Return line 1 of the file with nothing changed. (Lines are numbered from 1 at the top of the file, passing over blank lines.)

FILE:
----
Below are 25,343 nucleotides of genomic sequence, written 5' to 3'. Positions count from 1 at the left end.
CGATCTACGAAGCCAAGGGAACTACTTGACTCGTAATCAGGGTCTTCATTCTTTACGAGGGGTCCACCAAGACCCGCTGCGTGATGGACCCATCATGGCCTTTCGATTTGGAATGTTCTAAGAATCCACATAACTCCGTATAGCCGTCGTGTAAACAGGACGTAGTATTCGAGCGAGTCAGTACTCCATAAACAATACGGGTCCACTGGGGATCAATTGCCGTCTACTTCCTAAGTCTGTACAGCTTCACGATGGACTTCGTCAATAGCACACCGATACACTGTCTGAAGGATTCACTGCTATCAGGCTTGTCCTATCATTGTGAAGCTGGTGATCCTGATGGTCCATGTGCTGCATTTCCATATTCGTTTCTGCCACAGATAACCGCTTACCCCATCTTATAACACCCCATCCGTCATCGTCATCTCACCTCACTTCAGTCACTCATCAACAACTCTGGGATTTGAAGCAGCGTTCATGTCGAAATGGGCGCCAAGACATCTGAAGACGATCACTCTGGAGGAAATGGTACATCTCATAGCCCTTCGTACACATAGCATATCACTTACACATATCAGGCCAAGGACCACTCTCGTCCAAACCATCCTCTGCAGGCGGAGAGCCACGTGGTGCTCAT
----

Below are 25,343 nucleotides of genomic sequence, written 5' to 3'. Positions count from 1 at the left end.